Forest fires in the south of France have destroyed almost 200 hectares of vegetation but are now under control, say firefighters.
Several fires started in the Gard department (Occitanie) yesterday Monday June 13, with one destroying 60 bungalows at one of Europe’s largest campsites. More than 185 hectares were burned before the blaze was brought under control.
A total of 240 firefighters, including some from neighbouring departments, were on-site. The services’ latest report, published yesterday just before 21:00, said that the flames had been “contained”. Emergency services stayed on-site overnight to avoid any risk of restarts.
The first fire of the day was declared at Grau-du-Roi, near the coast, at the Espiguette campsite, which has more than 2,000 sites over 42 hectares between the sea and the Camargue region.
Among the 3,000 holidaymakers registered as staying at the site, no one was injured; although three firefighters called to the scene were slightly hurt during the operation, said commander Christophe Marin-Tallon to BFMTV.
More than 2,000 holidaymakers were evacuated. The prefecture said: “They were taken to safety or left the area under their own steam, to the city's congress centre and the yacht club: no one in the campsite is in danger anymore.”
Some campers were invited to take up sites in neighbouring campsites.
Further to the north, around 20km from Nîmes, around 100 hectares of forest were burned. Canadair planes made several flyovers during the day, to help put out the flames.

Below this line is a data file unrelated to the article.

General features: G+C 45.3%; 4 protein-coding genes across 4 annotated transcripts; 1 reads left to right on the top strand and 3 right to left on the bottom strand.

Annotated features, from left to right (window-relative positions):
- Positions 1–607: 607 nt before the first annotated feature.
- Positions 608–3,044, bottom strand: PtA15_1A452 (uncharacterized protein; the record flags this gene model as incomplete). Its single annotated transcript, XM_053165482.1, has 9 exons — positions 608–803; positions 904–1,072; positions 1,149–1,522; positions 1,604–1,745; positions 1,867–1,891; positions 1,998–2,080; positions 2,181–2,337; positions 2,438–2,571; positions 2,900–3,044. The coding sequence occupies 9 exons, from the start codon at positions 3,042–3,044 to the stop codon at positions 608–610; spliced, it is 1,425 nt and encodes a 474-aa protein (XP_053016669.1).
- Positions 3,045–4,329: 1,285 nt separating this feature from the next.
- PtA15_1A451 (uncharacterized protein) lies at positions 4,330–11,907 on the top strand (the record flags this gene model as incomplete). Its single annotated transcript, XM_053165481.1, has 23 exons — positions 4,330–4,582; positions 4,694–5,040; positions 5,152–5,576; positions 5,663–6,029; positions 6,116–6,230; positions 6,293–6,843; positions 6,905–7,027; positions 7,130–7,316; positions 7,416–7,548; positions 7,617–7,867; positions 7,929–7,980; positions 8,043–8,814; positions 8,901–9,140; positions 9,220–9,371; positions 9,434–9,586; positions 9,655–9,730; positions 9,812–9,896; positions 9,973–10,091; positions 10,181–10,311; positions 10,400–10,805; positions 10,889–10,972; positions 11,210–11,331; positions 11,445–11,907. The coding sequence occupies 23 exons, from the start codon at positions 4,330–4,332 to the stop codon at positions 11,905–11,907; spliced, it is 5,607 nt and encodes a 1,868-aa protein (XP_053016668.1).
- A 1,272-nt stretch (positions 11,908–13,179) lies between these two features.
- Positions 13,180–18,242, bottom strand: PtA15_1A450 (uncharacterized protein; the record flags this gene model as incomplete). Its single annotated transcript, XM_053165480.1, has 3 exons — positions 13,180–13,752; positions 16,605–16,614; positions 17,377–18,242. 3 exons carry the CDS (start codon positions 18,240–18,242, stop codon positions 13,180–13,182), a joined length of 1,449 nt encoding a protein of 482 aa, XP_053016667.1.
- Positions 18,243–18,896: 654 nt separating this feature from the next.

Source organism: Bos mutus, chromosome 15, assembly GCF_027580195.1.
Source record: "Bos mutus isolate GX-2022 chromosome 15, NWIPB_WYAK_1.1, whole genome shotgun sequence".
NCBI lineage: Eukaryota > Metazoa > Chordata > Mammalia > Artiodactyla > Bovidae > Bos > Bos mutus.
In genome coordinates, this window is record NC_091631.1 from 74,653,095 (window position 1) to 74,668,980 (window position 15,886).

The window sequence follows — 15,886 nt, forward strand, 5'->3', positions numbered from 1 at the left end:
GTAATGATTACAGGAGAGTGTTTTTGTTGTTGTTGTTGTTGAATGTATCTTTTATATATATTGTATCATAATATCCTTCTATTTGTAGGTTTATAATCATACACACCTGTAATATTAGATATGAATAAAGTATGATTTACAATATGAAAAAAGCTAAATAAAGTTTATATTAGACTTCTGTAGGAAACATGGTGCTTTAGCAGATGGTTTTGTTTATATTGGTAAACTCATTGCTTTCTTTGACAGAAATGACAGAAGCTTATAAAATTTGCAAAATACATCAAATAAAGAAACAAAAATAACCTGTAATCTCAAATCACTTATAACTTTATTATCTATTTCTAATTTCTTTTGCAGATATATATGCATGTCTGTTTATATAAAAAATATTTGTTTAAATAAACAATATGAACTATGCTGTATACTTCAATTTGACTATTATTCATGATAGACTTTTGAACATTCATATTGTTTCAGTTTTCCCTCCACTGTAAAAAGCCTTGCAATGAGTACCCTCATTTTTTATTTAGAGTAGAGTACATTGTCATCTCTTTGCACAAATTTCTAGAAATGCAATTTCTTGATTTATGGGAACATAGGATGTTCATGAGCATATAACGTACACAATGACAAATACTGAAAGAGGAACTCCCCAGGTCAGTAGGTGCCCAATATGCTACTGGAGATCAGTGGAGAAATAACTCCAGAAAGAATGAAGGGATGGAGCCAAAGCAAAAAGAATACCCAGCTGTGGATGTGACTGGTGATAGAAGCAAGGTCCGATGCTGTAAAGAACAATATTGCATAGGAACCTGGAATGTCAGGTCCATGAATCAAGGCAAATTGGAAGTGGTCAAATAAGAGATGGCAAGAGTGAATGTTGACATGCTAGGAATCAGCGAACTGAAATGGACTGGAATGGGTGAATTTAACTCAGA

In Lédenon, a town near the famous Pont du Gard, 65 hectares of undergrowth, forest and brushwood also went up in smoke.
Around 60 firefighters, helped by a team from Vaucluse, worked to protect houses, including a stud farm with about 30 horses.
Canadair jets were also called to intervene at a fire in Blauzac, where another 20 hectares were burnt.
It comes after a leading firefighter warned that the country was at severe risk of wildfires this season, with a “difficult summer ahead”.
Eric Brocardi, spokesperson for the Federation nationale des sapeurs-pompiers de France, today told FranceInfo: “Right now, the whole of France could catch fire at any moment.”
This is especially true as temperatures rise above 30C as predicted. Mr Brocardi reminded the public of the 30 rule: “A wind of 30km/h or more, a level of humidity above 30%, and temperatures above 30C” are the perfect “powder keg” conditions for forest fires, he said.
He said that “difficulties” are to come “for the summer period if people don’t pay attention to their forests and their own planet”.